And so the electoral bonds-financed blitzkrieg to demonise Rahul Gandhi and to dismember his character and abilities, to make him an object of ridicule and calumny. There are two strands to this onslaught: the "dynast" argument and the “not fit to be a politician" narrative. Both are specious and as hollow as the moral innards of the anchors who froth about them on prime time every day, or of those life members of the Lutyens and Khan Market gang who have suddenly seen the light and discovered God in the form of Mr Modi and have no hesitation in confessing all to that bald Father Confessor of CNN TV.

It would be unrealistic to maintain that there is no dissatisfaction with dynastic politics, but it is certainly not the reason why Congress lost, or why Rahul Gandhi should quit. This is a false narrative built up by a supine media more loyal than the king. If it was true then how is it that 162 "dynasts" won in the recent elections, a full 30% of those now in Parliament?

Nor is this flaw the monopoly of the Congress alone: according to a survey by HW News, 22% of the total tickets given by the BJP were to "dynasts". It does business with dynastic parties: the SAD, Shiv Sena, Paswan's LJP and is wooing other family concerns like the TRS and the YSR Congress. Just about every regional party is dynastic in nature: BSP, SP, BJD, DMK, NCP, RJD: why create this narrative about the Congress alone? The BJP will also gravitate towards this, given time, for it takes about two generations of being in power for this feudal trait to entrench itself.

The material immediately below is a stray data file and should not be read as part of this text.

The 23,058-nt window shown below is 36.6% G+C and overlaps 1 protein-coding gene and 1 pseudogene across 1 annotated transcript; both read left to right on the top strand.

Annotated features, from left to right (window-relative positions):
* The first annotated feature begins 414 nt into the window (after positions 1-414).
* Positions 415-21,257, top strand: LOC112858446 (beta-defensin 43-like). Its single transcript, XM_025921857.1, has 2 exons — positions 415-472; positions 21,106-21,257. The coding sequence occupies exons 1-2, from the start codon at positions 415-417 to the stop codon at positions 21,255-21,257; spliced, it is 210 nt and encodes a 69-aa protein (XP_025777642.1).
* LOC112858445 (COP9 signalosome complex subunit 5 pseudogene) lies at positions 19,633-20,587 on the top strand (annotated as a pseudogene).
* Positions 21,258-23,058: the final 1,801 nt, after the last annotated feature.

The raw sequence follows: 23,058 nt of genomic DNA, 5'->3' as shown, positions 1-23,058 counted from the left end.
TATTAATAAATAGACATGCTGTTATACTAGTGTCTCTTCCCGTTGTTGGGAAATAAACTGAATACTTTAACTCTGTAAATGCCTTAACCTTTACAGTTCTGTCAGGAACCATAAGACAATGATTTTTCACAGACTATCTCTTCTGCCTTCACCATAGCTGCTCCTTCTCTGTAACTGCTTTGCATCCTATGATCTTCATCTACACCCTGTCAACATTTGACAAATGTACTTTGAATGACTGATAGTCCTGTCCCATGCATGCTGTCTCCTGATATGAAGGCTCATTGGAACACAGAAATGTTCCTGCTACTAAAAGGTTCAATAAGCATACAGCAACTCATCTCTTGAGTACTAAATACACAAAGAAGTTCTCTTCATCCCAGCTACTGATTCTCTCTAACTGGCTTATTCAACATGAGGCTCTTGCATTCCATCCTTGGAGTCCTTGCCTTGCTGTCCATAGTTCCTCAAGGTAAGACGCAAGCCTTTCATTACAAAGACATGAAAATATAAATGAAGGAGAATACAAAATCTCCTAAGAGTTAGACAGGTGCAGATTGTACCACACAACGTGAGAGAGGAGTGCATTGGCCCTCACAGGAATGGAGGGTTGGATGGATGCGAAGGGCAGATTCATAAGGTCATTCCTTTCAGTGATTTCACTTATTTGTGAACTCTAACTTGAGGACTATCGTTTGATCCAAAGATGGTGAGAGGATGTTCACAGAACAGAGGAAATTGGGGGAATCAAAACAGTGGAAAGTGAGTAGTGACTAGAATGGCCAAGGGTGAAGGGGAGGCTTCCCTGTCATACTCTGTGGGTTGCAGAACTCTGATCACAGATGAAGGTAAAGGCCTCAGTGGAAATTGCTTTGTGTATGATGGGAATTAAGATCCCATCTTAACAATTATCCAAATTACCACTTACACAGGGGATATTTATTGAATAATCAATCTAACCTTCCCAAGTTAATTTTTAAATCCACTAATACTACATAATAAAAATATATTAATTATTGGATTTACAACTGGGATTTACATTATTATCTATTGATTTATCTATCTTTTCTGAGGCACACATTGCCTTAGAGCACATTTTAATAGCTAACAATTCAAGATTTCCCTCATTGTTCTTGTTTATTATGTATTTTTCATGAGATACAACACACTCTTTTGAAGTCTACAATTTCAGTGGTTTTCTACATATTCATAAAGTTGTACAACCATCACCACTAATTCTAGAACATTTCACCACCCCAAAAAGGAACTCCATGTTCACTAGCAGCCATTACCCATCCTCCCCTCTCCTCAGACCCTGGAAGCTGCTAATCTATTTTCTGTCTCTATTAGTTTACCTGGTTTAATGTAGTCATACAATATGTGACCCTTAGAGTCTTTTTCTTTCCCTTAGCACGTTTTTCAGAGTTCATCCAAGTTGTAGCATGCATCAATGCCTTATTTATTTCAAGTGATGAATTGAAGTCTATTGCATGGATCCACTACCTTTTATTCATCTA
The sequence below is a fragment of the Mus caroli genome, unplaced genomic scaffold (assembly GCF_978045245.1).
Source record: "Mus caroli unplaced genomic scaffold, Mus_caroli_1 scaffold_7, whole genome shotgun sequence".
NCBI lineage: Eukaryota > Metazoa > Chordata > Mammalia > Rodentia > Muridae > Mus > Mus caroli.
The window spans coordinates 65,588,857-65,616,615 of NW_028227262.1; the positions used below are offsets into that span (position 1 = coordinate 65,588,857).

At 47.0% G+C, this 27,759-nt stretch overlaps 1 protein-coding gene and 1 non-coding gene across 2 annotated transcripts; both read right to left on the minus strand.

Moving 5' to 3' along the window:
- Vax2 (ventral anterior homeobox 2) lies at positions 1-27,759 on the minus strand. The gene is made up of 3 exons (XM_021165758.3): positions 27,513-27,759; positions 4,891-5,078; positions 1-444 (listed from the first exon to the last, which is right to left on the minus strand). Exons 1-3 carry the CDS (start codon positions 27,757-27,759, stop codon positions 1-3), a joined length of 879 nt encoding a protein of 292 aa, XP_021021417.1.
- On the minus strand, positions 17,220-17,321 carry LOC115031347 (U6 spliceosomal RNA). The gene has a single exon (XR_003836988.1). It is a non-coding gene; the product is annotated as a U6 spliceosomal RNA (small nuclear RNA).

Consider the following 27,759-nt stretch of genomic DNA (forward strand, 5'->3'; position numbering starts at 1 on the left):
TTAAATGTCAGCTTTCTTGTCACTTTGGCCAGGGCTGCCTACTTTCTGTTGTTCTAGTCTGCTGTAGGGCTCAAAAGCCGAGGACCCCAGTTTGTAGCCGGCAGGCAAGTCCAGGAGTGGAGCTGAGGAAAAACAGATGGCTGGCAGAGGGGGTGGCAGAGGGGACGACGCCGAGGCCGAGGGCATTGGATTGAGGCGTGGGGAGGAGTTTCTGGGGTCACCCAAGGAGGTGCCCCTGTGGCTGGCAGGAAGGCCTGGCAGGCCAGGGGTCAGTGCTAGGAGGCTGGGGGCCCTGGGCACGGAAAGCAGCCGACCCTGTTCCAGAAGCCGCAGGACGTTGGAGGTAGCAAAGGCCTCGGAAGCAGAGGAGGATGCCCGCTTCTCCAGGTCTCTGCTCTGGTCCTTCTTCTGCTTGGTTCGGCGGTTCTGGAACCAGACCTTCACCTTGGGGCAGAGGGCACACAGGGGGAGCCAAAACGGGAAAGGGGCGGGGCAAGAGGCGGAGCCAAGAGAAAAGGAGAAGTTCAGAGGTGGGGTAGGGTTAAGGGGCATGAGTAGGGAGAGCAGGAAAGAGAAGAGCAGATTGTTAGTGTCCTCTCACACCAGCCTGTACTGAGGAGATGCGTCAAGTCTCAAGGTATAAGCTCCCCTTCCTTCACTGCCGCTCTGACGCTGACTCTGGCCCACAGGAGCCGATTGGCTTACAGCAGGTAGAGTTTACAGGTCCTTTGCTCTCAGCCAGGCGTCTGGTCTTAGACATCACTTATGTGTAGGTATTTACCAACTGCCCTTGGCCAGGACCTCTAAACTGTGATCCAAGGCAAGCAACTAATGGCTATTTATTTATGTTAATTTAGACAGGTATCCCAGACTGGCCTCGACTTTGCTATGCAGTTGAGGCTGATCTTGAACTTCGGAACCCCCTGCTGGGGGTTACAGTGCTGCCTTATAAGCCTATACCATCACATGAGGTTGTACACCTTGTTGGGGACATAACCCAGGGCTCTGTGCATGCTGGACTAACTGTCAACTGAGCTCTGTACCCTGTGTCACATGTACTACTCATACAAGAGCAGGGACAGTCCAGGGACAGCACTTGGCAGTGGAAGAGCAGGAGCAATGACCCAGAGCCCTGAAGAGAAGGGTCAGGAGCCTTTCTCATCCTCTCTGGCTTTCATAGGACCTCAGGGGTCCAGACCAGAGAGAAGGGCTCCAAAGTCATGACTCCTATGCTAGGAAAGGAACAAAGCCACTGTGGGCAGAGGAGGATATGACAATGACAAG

The second narrative now being purveyed by these channels - that Rahul Gandhi is a failed politician and unfit to lead a national party - is equally devious and false. He is the only Congressman with a pan-India image and his stature has risen in the last two years.

The pre-Balakot opinion polls were unanimous that he was closing the popularity gap with Modi and was only 12% points adrift of him. Yes, he is not decisive at critical moments, his calculations have gone awry at times, he is ill advised, he has not been able to shake off the legacy of deadwood that was the curse of his inheritance as president, he lacks the ruthlessness and killer instinct of the BJP duo. But even the latter can make mistakes, as when they lost three states in December 2018. Yes, he lost in Amethi, but then even Indira Gandhi and AB Vajpayee had lost elections.

The naked truth is that Rahul Gandhi did not lose the 2019 polls, Congress ideology did. Messers Modi and Shah have created a New India in which there appears to be no place for what the Congress has always stood for: liberal values, secularism, inclusiveness, consensus, human rights, genuine federalism, compassion for the poor. In the New India, these are all dirty words and ideas.